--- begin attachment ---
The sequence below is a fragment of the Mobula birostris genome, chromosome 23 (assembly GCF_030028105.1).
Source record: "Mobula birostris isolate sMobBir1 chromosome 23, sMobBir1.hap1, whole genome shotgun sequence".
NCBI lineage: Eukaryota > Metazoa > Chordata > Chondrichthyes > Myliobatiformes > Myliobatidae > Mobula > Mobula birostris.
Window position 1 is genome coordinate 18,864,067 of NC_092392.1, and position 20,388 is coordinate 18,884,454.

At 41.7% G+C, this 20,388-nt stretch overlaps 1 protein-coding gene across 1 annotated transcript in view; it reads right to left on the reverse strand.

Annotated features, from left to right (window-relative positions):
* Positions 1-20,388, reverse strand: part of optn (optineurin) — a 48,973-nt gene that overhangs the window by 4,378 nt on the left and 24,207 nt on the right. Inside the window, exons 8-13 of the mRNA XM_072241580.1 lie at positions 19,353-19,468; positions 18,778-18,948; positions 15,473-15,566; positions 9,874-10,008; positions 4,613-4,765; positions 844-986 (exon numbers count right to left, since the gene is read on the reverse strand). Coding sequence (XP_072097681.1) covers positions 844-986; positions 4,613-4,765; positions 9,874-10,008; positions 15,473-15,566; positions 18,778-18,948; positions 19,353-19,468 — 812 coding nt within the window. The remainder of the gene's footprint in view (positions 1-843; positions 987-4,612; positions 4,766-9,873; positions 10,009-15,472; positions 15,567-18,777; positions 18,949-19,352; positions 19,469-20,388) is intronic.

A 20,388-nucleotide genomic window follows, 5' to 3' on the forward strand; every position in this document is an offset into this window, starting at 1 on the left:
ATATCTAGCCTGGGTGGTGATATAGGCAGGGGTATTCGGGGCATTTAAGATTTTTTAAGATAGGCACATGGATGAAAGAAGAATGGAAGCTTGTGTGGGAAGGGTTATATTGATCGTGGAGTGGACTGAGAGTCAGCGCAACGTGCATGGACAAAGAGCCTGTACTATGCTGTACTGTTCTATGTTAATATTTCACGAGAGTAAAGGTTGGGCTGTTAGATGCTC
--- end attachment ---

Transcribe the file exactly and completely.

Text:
The sequence below is a fragment of the Mobula birostris genome, chromosome 23 (assembly GCF_030028105.1).
Source record: "Mobula birostris isolate sMobBir1 chromosome 23, sMobBir1.hap1, whole genome shotgun sequence".
NCBI lineage: Eukaryota > Metazoa > Chordata > Chondrichthyes > Myliobatiformes > Myliobatidae > Mobula > Mobula birostris.
Window position 1 is genome coordinate 18,864,067 of NC_092392.1, and position 20,388 is coordinate 18,884,454.

At 41.7% G+C, this 20,388-nt stretch overlaps 1 protein-coding gene across 1 annotated transcript in view; it reads right to left on the reverse strand.

Annotated features, from left to right (window-relative positions):
* Positions 1-20,388, reverse strand: part of optn (optineurin) — a 48,973-nt gene that overhangs the window by 4,378 nt on the left and 24,207 nt on the right. Inside the window, exons 8-13 of the mRNA XM_072241580.1 lie at positions 19,353-19,468; positions 18,778-18,948; positions 15,473-15,566; positions 9,874-10,008; positions 4,613-4,765; positions 844-986 (exon numbers count right to left, since the gene is read on the reverse strand). Coding sequence (XP_072097681.1) covers positions 844-986; positions 4,613-4,765; positions 9,874-10,008; positions 15,473-15,566; positions 18,778-18,948; positions 19,353-19,468 — 812 coding nt within the window. The remainder of the gene's footprint in view (positions 1-843; positions 987-4,612; positions 4,766-9,873; positions 10,009-15,472; positions 15,567-18,777; positions 18,949-19,352; positions 19,469-20,388) is intronic.

A 20,388-nucleotide genomic window follows, 5' to 3' on the forward strand; every position in this document is an offset into this window, starting at 1 on the left:
ATATCTAGCCTGGGTGGTGATATAGGCAGGGGTATTCGGGGCATTTAAGATTTTTTAAGATAGGCACATGGATGAAAGAAGAATGGAAGCTTGTGTGGGAAGGGTTATATTGATCGTGGAGTGGACTGAGAGTCAGCGCAACGTGCATGGACAAAGAGCCTGTACTATGCTGTACTGTTCTATGTTAATATTTCACGAGAGTAAAGGTTGGGCTGTTAGATGCTC